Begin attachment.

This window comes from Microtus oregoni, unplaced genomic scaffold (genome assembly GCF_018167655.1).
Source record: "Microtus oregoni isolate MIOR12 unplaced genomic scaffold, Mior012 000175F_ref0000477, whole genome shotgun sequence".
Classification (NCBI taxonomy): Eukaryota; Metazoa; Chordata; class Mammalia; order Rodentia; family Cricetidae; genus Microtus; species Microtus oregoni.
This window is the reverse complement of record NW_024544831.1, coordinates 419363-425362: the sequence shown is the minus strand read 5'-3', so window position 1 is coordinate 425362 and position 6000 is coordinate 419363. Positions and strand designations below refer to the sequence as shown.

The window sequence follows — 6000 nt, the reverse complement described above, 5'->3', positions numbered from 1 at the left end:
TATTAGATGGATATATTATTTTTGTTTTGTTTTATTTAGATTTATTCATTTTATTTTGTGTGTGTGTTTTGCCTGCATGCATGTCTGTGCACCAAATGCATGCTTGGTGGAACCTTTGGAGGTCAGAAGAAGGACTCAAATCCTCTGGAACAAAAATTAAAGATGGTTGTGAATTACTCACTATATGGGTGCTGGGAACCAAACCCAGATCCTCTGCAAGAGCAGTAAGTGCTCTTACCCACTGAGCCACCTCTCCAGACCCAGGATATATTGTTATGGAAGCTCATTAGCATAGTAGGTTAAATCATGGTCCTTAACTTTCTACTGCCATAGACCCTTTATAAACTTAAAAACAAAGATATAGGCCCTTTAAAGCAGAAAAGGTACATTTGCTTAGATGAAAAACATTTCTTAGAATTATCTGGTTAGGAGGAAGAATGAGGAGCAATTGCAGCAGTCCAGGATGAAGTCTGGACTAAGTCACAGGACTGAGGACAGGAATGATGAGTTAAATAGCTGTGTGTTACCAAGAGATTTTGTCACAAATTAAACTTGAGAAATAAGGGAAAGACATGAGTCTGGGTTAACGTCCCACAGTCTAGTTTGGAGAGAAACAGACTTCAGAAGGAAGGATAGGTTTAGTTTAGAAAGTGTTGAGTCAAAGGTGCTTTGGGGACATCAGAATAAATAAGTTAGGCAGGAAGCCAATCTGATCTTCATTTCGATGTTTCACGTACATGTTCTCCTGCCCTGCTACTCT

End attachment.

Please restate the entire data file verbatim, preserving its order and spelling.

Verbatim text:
This window comes from Microtus oregoni, unplaced genomic scaffold (genome assembly GCF_018167655.1).
Source record: "Microtus oregoni isolate MIOR12 unplaced genomic scaffold, Mior012 000175F_ref0000477, whole genome shotgun sequence".
Classification (NCBI taxonomy): Eukaryota; Metazoa; Chordata; class Mammalia; order Rodentia; family Cricetidae; genus Microtus; species Microtus oregoni.
This window is the reverse complement of record NW_024544831.1, coordinates 419363-425362: the sequence shown is the minus strand read 5'-3', so window position 1 is coordinate 425362 and position 6000 is coordinate 419363. Positions and strand designations below refer to the sequence as shown.

The window sequence follows — 6000 nt, the reverse complement described above, 5'->3', positions numbered from 1 at the left end:
TATTAGATGGATATATTATTTTTGTTTTGTTTTATTTAGATTTATTCATTTTATTTTGTGTGTGTGTTTTGCCTGCATGCATGTCTGTGCACCAAATGCATGCTTGGTGGAACCTTTGGAGGTCAGAAGAAGGACTCAAATCCTCTGGAACAAAAATTAAAGATGGTTGTGAATTACTCACTATATGGGTGCTGGGAACCAAACCCAGATCCTCTGCAAGAGCAGTAAGTGCTCTTACCCACTGAGCCACCTCTCCAGACCCAGGATATATTGTTATGGAAGCTCATTAGCATAGTAGGTTAAATCATGGTCCTTAACTTTCTACTGCCATAGACCCTTTATAAACTTAAAAACAAAGATATAGGCCCTTTAAAGCAGAAAAGGTACATTTGCTTAGATGAAAAACATTTCTTAGAATTATCTGGTTAGGAGGAAGAATGAGGAGCAATTGCAGCAGTCCAGGATGAAGTCTGGACTAAGTCACAGGACTGAGGACAGGAATGATGAGTTAAATAGCTGTGTGTTACCAAGAGATTTTGTCACAAATTAAACTTGAGAAATAAGGGAAAGACATGAGTCTGGGTTAACGTCCCACAGTCTAGTTTGGAGAGAAACAGACTTCAGAAGGAAGGATAGGTTTAGTTTAGAAAGTGTTGAGTCAAAGGTGCTTTGGGGACATCAGAATAAATAAGTTAGGCAGGAAGCCAATCTGATCTTCATTTCGATGTTTCACGTACATGTTCTCCTGCCCTGCTACTCT